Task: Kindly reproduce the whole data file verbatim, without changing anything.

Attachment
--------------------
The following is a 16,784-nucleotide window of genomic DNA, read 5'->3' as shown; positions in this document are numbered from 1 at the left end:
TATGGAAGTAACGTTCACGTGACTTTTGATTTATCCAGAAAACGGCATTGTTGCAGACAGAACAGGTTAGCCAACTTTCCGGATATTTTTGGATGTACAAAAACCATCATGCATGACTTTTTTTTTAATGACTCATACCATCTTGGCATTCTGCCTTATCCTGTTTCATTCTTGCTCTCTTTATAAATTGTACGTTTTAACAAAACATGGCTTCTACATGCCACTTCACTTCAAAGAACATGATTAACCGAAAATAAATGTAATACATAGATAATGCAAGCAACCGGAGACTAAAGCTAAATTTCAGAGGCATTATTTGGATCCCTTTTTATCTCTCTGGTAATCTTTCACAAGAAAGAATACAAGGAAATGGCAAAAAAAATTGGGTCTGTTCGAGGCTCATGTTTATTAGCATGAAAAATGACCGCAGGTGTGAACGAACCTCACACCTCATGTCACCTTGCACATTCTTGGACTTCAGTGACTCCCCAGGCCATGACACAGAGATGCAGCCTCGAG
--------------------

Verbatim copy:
The following is a 16,784-nucleotide window of genomic DNA, read 5'->3' as shown; positions in this document are numbered from 1 at the left end:
TATGGAAGTAACGTTCACGTGACTTTTGATTTATCCAGAAAACGGCATTGTTGCAGACAGAACAGGTTAGCCAACTTTCCGGATATTTTTGGATGTACAAAAACCATCATGCATGACTTTTTTTTTAATGACTCATACCATCTTGGCATTCTGCCTTATCCTGTTTCATTCTTGCTCTCTTTATAAATTGTACGTTTTAACAAAACATGGCTTCTACATGCCACTTCACTTCAAAGAACATGATTAACCGAAAATAAATGTAATACATAGATAATGCAAGCAACCGGAGACTAAAGCTAAATTTCAGAGGCATTATTTGGATCCCTTTTTATCTCTCTGGTAATCTTTCACAAGAAAGAATACAAGGAAATGGCAAAAAAAATTGGGTCTGTTCGAGGCTCATGTTTATTAGCATGAAAAATGACCGCAGGTGTGAACGAACCTCACACCTCATGTCACCTTGCACATTCTTGGACTTCAGTGACTCCCCAGGCCATGACACAGAGATGCAGCCTCGAG